Female promiscuity[]

Since at least 1450, the word "slut" has been used, usually pejoratively, to describe a sexually promiscuous woman.[How to reference and link to summary or text] The terms "slag", "trollop", "skank", "ho", and "slapper" are also used across the English-speaking-world to describe sexual promiscuity in a woman.

In German, the word Schlampe is roughly equivalent in to the English term, slut, in describing a promiscuous woman.

Nature versus nurture controversy[]

Main article: Nature versus nurture

Evolutionary psychologists propose that a conditional tendency for promiscuity is inherited from our hunter-gatherer ancestors. Male promiscuity, they say, was advantageous because it allowed males to father more children. Female promiscuity, on the other hand, is said to have allowed female ancestors to have children with superior genetic potential.

Primitive promiscuity[]

Primitive promiscuity or original promiscuity, is the hypothesis that human race originally lived in a state of promiscuity.[7][8][9][10][11]

Extra-pair copulation in animals[]

Further information: Animal sexual behavior

In the animal world, some species of animals, including birds such as swans, once believed monogamous, are now known to engage in extra-pair copulations. Although social monogamy occurs in about 90 percent of avian species and about 3 percent of mammalian species, investigators estimate that 90 percent of socially monogamous species exhibit individual promiscuity in the form of extra-pair copulations.[12][13][14]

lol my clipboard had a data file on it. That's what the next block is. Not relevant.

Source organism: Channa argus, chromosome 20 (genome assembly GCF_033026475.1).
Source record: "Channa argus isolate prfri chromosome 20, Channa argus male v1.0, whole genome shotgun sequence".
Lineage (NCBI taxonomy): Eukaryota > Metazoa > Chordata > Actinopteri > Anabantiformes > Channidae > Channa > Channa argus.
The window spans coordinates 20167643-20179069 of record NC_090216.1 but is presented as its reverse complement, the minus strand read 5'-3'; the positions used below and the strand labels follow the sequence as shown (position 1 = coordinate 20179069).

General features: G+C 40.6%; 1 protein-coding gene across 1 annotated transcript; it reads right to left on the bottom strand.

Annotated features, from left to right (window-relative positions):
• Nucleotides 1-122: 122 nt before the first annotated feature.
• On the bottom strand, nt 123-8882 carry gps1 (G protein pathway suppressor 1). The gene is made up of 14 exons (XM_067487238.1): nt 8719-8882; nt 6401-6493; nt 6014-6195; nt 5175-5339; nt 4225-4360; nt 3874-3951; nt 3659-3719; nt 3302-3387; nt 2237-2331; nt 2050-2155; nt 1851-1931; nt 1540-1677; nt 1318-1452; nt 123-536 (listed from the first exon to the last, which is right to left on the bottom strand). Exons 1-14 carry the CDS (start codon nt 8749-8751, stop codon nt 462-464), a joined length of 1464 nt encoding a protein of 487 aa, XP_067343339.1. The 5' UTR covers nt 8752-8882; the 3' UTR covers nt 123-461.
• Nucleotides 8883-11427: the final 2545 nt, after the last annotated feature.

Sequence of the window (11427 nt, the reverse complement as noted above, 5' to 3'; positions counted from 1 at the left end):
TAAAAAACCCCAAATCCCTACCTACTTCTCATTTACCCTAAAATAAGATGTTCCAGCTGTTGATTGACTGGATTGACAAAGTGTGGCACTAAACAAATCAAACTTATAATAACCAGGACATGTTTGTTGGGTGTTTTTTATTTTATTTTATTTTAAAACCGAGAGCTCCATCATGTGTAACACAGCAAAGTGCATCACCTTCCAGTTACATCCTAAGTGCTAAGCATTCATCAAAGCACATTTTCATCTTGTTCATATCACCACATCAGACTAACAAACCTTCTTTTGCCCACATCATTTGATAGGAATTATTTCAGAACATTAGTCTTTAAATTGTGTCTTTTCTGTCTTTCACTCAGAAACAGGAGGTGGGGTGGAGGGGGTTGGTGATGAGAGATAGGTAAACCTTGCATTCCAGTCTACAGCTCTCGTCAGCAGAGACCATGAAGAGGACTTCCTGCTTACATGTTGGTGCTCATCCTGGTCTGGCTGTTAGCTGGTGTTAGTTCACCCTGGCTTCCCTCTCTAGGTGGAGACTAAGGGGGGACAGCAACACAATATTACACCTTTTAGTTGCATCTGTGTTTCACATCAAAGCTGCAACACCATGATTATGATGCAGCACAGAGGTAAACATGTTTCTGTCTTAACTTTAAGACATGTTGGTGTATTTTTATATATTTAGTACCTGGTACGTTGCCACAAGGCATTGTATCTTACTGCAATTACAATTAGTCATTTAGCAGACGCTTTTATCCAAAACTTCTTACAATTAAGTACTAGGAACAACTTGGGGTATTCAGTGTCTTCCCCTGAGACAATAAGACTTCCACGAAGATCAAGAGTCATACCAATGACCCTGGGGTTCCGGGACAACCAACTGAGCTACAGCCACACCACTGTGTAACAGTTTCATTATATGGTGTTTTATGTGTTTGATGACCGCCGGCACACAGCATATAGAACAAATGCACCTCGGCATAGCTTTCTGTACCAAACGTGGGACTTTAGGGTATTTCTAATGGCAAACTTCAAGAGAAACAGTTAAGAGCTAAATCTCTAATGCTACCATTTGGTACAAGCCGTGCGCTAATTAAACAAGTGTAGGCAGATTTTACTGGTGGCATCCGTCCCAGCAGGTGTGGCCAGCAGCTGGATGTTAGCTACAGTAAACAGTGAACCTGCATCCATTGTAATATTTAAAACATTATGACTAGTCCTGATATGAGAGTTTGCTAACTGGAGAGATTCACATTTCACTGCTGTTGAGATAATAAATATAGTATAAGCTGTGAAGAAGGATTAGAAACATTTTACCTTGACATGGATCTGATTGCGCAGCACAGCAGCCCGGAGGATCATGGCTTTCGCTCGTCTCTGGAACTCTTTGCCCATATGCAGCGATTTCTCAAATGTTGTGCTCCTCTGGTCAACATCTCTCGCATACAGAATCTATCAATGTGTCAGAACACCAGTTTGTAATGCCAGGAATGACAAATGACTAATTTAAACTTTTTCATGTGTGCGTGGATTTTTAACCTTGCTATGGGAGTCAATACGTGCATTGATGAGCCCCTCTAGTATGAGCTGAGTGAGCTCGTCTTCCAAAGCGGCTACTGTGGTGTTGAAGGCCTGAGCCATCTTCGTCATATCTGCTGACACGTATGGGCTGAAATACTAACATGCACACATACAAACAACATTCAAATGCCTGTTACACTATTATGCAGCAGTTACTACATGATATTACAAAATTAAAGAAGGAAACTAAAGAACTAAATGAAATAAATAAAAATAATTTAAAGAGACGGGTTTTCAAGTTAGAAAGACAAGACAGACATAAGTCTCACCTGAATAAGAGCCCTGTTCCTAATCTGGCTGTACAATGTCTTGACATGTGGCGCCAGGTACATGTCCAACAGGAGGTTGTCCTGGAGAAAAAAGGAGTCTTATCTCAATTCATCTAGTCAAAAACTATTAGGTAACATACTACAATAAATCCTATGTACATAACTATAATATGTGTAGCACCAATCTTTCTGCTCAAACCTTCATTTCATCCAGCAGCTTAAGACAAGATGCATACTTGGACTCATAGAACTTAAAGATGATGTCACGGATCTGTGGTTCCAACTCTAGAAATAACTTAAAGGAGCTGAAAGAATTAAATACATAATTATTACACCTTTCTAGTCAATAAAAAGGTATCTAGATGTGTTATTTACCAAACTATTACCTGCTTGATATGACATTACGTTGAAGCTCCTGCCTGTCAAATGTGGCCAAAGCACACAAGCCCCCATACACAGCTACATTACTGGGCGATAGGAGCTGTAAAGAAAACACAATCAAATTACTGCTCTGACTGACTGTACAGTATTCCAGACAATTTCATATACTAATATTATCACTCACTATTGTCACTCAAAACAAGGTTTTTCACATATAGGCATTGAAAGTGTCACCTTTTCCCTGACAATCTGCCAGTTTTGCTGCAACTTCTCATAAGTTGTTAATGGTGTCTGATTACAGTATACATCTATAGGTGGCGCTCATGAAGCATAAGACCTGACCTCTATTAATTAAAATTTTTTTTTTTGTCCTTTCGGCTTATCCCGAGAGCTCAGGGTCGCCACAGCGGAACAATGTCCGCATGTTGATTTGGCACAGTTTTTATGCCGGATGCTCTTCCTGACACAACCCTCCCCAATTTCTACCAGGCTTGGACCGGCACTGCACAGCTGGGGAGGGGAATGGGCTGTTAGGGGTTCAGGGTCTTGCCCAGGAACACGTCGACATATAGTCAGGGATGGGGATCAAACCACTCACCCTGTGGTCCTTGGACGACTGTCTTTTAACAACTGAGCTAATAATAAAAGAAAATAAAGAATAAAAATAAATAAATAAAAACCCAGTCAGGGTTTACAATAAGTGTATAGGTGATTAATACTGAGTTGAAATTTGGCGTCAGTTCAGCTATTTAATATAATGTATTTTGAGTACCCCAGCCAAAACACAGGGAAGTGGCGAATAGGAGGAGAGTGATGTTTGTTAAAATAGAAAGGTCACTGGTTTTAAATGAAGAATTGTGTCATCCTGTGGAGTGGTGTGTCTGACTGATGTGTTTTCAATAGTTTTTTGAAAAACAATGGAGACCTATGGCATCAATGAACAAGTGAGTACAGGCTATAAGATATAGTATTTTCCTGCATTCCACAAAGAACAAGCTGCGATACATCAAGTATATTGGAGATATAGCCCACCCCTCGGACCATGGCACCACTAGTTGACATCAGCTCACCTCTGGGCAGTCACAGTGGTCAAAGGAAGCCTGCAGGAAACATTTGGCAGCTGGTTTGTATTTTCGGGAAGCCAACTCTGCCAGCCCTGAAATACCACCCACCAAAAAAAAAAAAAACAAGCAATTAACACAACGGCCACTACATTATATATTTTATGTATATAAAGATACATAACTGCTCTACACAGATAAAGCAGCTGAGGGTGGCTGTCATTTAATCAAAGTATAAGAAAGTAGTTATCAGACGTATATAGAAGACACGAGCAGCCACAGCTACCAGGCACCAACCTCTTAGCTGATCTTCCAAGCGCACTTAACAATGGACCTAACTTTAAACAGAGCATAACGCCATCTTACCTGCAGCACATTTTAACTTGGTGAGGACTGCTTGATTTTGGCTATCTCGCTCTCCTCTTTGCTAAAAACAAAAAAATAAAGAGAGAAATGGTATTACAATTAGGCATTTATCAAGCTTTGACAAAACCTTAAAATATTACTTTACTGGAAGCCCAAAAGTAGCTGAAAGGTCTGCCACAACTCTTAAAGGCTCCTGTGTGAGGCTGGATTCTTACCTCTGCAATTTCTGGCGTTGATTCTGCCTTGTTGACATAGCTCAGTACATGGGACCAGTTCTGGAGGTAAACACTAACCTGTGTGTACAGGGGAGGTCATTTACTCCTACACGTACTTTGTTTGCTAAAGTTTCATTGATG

Two examples of promiscuous animals are the primates chimpanzees and bonobos. These species live in social groups consisting of several males and several females. Each male copulates with many females, and vice versa. In bonobos, the amount of promiscuity is particularly striking because bonobos use sex to alleviate social conflict as well as to reproduce.

See also[]


  2. New survey quantifies the sex we’re having MSNBC
  3. Wellings K, Collumbien M, Slaymaker E, et al (2006). Sexual behaviour in context: a global perspective. Lancet 368 (9548): 1706–28.
  4. Promiscuity fuels spread of HIV/AIDS BBC
  5. Relation between sexual promiscuity, drugs abuse and HIV infection in Buenos Aires, Argentina. study available at National Library of Medicine
  6. Julie Coleman (1999). Love, Sex and Marriage: A Historical Thesaurus, Rodopi. ISBN 9042004339.
  7. Westermarck, chap. 3 p. 103-4
  8. Bachofen, Das Mutterrecht, pp. xix-xx, 10
  9. Bachofen, Antiquarische Briefe pp.20-
  10. McLennan, Morgan, Lord Avebury, Giraud-Teulon, Lippert, Kohler, Post, Wilken, Kropotkin, Wilutzky
  11. Bloch, Iwan Sexual Life of Our Time, pp. 188-194
  12. Reichard, U.H. (2002). Monogamy—A variable relationship. Max Planck Research, 3, 62-67.
  13. Lipton, Judith Eve; Barash, David P. (2001). The Myth of Monogamy: Fidelity and Infidelity in Animals and People, San Francisco: W.H. Freeman and Company.
  14. Research conducted by Patricia Adair Gowaty. Reported by Morell, V. (1998). Evolution of sex: A new look at monogamy. Science 281 (5385): 1982–1983.